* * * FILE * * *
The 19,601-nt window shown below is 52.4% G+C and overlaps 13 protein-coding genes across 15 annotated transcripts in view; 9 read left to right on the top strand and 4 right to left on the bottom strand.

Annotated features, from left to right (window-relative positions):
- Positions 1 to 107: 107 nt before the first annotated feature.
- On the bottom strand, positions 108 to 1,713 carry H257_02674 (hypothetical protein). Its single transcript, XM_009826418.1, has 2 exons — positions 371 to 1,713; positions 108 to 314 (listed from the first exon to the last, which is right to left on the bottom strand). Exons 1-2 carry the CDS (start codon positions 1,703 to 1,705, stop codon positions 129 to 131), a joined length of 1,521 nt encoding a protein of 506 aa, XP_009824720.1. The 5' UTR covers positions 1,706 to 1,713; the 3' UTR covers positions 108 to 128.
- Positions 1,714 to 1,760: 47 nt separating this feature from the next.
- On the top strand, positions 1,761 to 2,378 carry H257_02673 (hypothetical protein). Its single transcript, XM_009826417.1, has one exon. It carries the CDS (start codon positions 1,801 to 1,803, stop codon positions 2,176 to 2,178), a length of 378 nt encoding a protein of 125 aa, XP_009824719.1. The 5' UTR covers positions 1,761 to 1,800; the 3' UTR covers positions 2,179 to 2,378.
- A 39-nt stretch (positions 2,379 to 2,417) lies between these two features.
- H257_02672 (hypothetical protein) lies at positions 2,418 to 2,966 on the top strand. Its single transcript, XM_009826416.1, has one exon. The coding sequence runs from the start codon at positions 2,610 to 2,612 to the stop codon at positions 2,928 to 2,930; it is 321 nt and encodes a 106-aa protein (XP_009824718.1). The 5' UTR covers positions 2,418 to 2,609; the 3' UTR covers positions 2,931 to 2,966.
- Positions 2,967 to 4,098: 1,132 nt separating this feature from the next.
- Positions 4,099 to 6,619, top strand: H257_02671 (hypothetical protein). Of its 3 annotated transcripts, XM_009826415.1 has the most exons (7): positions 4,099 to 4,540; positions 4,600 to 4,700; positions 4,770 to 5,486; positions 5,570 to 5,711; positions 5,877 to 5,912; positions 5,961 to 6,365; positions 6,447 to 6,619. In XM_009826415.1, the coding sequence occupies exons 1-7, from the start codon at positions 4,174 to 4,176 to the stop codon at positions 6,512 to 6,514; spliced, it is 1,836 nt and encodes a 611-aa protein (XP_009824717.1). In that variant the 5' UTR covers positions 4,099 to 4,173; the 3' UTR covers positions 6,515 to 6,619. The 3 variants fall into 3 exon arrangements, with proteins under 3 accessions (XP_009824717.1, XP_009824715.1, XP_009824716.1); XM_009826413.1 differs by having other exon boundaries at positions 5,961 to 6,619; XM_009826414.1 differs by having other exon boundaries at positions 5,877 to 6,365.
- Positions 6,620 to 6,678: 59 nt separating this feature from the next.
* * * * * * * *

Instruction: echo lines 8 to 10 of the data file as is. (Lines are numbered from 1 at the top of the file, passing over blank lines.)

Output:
- H257_02672 (hypothetical protein) lies at positions 2,418 to 2,966 on the top strand. Its single transcript, XM_009826416.1, has one exon. The coding sequence runs from the start codon at positions 2,610 to 2,612 to the stop codon at positions 2,928 to 2,930; it is 321 nt and encodes a 106-aa protein (XP_009824718.1). The 5' UTR covers positions 2,418 to 2,609; the 3' UTR covers positions 2,931 to 2,966.
- Positions 2,967 to 4,098: 1,132 nt separating this feature from the next.
- Positions 4,099 to 6,619, top strand: H257_02671 (hypothetical protein). Of its 3 annotated transcripts, XM_009826415.1 has the most exons (7): positions 4,099 to 4,540; positions 4,600 to 4,700; positions 4,770 to 5,486; positions 5,570 to 5,711; positions 5,877 to 5,912; positions 5,961 to 6,365; positions 6,447 to 6,619. In XM_009826415.1, the coding sequence occupies exons 1-7, from the start codon at positions 4,174 to 4,176 to the stop codon at positions 6,512 to 6,514; spliced, it is 1,836 nt and encodes a 611-aa protein (XP_009824717.1). In that variant the 5' UTR covers positions 4,099 to 4,173; the 3' UTR covers positions 6,515 to 6,619. The 3 variants fall into 3 exon arrangements, with proteins under 3 accessions (XP_009824717.1, XP_009824715.1, XP_009824716.1); XM_009826413.1 differs by having other exon boundaries at positions 5,961 to 6,619; XM_009826414.1 differs by having other exon boundaries at positions 5,877 to 6,365.